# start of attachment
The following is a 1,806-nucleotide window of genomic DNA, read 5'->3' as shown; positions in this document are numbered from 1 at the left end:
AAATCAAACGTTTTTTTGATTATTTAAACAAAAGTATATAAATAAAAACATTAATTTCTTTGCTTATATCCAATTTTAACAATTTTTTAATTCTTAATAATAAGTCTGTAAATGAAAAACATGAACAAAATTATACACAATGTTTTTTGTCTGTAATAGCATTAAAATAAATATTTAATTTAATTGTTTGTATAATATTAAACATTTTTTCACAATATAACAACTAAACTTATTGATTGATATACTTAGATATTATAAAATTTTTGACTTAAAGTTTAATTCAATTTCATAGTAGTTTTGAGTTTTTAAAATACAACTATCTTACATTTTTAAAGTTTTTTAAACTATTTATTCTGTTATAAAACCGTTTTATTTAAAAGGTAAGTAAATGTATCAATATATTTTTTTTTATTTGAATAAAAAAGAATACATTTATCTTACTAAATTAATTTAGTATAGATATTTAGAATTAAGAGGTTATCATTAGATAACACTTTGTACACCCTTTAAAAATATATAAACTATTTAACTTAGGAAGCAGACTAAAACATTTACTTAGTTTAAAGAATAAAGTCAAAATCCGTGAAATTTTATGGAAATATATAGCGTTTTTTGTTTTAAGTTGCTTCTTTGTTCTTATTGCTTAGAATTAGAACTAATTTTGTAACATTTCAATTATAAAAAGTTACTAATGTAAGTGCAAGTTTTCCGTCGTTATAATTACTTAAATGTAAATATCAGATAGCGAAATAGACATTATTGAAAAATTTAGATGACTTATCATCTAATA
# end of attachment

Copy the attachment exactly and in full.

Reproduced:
The following is a 1,806-nucleotide window of genomic DNA, read 5'->3' as shown; positions in this document are numbered from 1 at the left end:
AAATCAAACGTTTTTTTGATTATTTAAACAAAAGTATATAAATAAAAACATTAATTTCTTTGCTTATATCCAATTTTAACAATTTTTTAATTCTTAATAATAAGTCTGTAAATGAAAAACATGAACAAAATTATACACAATGTTTTTTGTCTGTAATAGCATTAAAATAAATATTTAATTTAATTGTTTGTATAATATTAAACATTTTTTCACAATATAACAACTAAACTTATTGATTGATATACTTAGATATTATAAAATTTTTGACTTAAAGTTTAATTCAATTTCATAGTAGTTTTGAGTTTTTAAAATACAACTATCTTACATTTTTAAAGTTTTTTAAACTATTTATTCTGTTATAAAACCGTTTTATTTAAAAGGTAAGTAAATGTATCAATATATTTTTTTTTATTTGAATAAAAAAGAATACATTTATCTTACTAAATTAATTTAGTATAGATATTTAGAATTAAGAGGTTATCATTAGATAACACTTTGTACACCCTTTAAAAATATATAAACTATTTAACTTAGGAAGCAGACTAAAACATTTACTTAGTTTAAAGAATAAAGTCAAAATCCGTGAAATTTTATGGAAATATATAGCGTTTTTTGTTTTAAGTTGCTTCTTTGTTCTTATTGCTTAGAATTAGAACTAATTTTGTAACATTTCAATTATAAAAAGTTACTAATGTAAGTGCAAGTTTTCCGTCGTTATAATTACTTAAATGTAAATATCAGATAGCGAAATAGACATTATTGAAAAATTTAGATGACTTATCATCTAATA